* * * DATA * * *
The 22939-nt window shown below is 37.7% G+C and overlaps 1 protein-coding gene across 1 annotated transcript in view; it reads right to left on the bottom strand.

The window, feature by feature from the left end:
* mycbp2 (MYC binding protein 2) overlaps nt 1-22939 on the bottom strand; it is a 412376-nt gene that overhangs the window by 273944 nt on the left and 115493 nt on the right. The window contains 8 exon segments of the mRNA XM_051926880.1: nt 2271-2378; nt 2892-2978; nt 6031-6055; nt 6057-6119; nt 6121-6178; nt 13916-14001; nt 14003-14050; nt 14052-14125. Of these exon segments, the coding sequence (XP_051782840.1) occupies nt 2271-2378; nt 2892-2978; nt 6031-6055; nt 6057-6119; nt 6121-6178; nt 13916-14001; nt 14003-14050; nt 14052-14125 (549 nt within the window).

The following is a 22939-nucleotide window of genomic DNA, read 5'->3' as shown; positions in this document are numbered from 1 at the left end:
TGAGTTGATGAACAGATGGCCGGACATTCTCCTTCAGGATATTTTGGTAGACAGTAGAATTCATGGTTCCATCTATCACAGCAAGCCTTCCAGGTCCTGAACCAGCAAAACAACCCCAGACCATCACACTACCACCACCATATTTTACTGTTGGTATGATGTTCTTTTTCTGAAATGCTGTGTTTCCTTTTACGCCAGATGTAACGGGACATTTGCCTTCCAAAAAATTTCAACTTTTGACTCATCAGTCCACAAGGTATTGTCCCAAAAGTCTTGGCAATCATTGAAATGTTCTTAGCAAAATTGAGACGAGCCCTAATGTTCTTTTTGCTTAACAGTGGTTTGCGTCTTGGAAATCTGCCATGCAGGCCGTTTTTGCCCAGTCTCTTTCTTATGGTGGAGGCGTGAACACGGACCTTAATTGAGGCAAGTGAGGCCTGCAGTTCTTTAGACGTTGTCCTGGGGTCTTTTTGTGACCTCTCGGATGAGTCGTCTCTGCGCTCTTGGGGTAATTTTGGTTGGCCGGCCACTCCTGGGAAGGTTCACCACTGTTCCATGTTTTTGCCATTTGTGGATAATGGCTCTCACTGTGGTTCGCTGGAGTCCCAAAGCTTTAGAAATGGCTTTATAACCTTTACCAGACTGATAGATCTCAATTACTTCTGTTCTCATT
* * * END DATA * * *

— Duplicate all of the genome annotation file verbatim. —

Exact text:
The 22939-nt window shown below is 37.7% G+C and overlaps 1 protein-coding gene across 1 annotated transcript in view; it reads right to left on the bottom strand.

The window, feature by feature from the left end:
* mycbp2 (MYC binding protein 2) overlaps nt 1-22939 on the bottom strand; it is a 412376-nt gene that overhangs the window by 273944 nt on the left and 115493 nt on the right. The window contains 8 exon segments of the mRNA XM_051926880.1: nt 2271-2378; nt 2892-2978; nt 6031-6055; nt 6057-6119; nt 6121-6178; nt 13916-14001; nt 14003-14050; nt 14052-14125. Of these exon segments, the coding sequence (XP_051782840.1) occupies nt 2271-2378; nt 2892-2978; nt 6031-6055; nt 6057-6119; nt 6121-6178; nt 13916-14001; nt 14003-14050; nt 14052-14125 (549 nt within the window).

The following is a 22939-nucleotide window of genomic DNA, read 5'->3' as shown; positions in this document are numbered from 1 at the left end:
TGAGTTGATGAACAGATGGCCGGACATTCTCCTTCAGGATATTTTGGTAGACAGTAGAATTCATGGTTCCATCTATCACAGCAAGCCTTCCAGGTCCTGAACCAGCAAAACAACCCCAGACCATCACACTACCACCACCATATTTTACTGTTGGTATGATGTTCTTTTTCTGAAATGCTGTGTTTCCTTTTACGCCAGATGTAACGGGACATTTGCCTTCCAAAAAATTTCAACTTTTGACTCATCAGTCCACAAGGTATTGTCCCAAAAGTCTTGGCAATCATTGAAATGTTCTTAGCAAAATTGAGACGAGCCCTAATGTTCTTTTTGCTTAACAGTGGTTTGCGTCTTGGAAATCTGCCATGCAGGCCGTTTTTGCCCAGTCTCTTTCTTATGGTGGAGGCGTGAACACGGACCTTAATTGAGGCAAGTGAGGCCTGCAGTTCTTTAGACGTTGTCCTGGGGTCTTTTTGTGACCTCTCGGATGAGTCGTCTCTGCGCTCTTGGGGTAATTTTGGTTGGCCGGCCACTCCTGGGAAGGTTCACCACTGTTCCATGTTTTTGCCATTTGTGGATAATGGCTCTCACTGTGGTTCGCTGGAGTCCCAAAGCTTTAGAAATGGCTTTATAACCTTTACCAGACTGATAGATCTCAATTACTTCTGTTCTCATT